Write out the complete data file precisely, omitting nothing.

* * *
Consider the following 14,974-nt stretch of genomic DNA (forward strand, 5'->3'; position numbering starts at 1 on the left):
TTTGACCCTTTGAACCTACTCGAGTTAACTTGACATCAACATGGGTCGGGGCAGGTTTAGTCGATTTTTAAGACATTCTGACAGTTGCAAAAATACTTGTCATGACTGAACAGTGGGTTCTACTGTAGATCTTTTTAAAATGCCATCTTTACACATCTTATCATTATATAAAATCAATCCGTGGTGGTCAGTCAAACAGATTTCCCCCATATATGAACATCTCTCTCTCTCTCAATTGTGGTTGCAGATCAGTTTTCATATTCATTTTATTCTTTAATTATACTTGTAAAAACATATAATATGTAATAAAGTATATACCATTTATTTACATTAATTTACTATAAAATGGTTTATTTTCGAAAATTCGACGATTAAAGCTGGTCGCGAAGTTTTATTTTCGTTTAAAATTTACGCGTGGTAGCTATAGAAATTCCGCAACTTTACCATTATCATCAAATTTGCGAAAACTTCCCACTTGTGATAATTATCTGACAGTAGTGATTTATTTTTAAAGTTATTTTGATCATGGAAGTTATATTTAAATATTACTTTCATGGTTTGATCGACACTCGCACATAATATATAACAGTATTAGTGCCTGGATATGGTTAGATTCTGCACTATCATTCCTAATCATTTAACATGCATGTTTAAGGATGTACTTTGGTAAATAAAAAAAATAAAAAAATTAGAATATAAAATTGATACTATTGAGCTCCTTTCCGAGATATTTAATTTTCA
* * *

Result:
Consider the following 14,974-nt stretch of genomic DNA (forward strand, 5'->3'; position numbering starts at 1 on the left):
TTTGACCCTTTGAACCTACTCGAGTTAACTTGACATCAACATGGGTCGGGGCAGGTTTAGTCGATTTTTAAGACATTCTGACAGTTGCAAAAATACTTGTCATGACTGAACAGTGGGTTCTACTGTAGATCTTTTTAAAATGCCATCTTTACACATCTTATCATTATATAAAATCAATCCGTGGTGGTCAGTCAAACAGATTTCCCCCATATATGAACATCTCTCTCTCTCTCAATTGTGGTTGCAGATCAGTTTTCATATTCATTTTATTCTTTAATTATACTTGTAAAAACATATAATATGTAATAAAGTATATACCATTTATTTACATTAATTTACTATAAAATGGTTTATTTTCGAAAATTCGACGATTAAAGCTGGTCGCGAAGTTTTATTTTCGTTTAAAATTTACGCGTGGTAGCTATAGAAATTCCGCAACTTTACCATTATCATCAAATTTGCGAAAACTTCCCACTTGTGATAATTATCTGACAGTAGTGATTTATTTTTAAAGTTATTTTGATCATGGAAGTTATATTTAAATATTACTTTCATGGTTTGATCGACACTCGCACATAATATATAACAGTATTAGTGCCTGGATATGGTTAGATTCTGCACTATCATTCCTAATCATTTAACATGCATGTTTAAGGATGTACTTTGGTAAATAAAAAAAATAAAAAAATTAGAATATAAAATTGATACTATTGAGCTCCTTTCCGAGATATTTAATTTTCA